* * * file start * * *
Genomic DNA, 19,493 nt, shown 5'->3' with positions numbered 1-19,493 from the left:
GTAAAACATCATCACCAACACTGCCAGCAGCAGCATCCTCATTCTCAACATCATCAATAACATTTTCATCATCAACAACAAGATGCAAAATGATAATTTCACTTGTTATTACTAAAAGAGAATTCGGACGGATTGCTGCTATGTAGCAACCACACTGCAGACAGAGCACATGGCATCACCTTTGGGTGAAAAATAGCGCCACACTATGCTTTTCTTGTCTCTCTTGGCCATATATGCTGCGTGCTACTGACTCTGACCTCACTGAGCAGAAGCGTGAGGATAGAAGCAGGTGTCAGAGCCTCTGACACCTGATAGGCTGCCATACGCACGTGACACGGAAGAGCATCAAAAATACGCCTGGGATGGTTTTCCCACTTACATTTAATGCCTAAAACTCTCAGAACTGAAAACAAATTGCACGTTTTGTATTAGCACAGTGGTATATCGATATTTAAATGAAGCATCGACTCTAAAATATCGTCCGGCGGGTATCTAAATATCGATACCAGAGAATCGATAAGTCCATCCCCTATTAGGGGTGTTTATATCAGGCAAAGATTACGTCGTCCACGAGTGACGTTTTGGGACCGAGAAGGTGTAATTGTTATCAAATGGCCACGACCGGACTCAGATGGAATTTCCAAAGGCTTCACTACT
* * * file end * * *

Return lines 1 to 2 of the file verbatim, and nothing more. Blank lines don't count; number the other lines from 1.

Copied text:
Genomic DNA, 19,493 nt, shown 5'->3' with positions numbered 1-19,493 from the left:
GTAAAACATCATCACCAACACTGCCAGCAGCAGCATCCTCATTCTCAACATCATCAATAACATTTTCATCATCAACAACAAGATGCAAAATGATAATTTCACTTGTTATTACTAAAAGAGAATTCGGACGGATTGCTGCTATGTAGCAACCACACTGCAGACAGAGCACATGGCATCACCTTTGGGTGAAAAATAGCGCCACACTATGCTTTTCTTGTCTCTCTTGGCCATATATGCTGCGTGCTACTGACTCTGACCTCACTGAGCAGAAGCGTGAGGATAGAAGCAGGTGTCAGAGCCTCTGACACCTGATAGGCTGCCATACGCACGTGACACGGAAGAGCATCAAAAATACGCCTGGGATGGTTTTCCCACTTACATTTAATGCCTAAAACTCTCAGAACTGAAAACAAATTGCACGTTTTGTATTAGCACAGTGGTATATCGATATTTAAATGAAGCATCGACTCTAAAATATCGTCCGGCGGGTATCTAAATATCGATACCAGAGAATCGATAAGTCCATCCCCTATTAGGGGTGTTTATATCAGGCAAAGATTACGTCGTCCACGAGTGACGTTTTGGGACCGAGAAGGTGTAATTGTTATCAAATGGCCACGACCGGACTCAGATGGAATTTCCAAAGGCTTCACTACT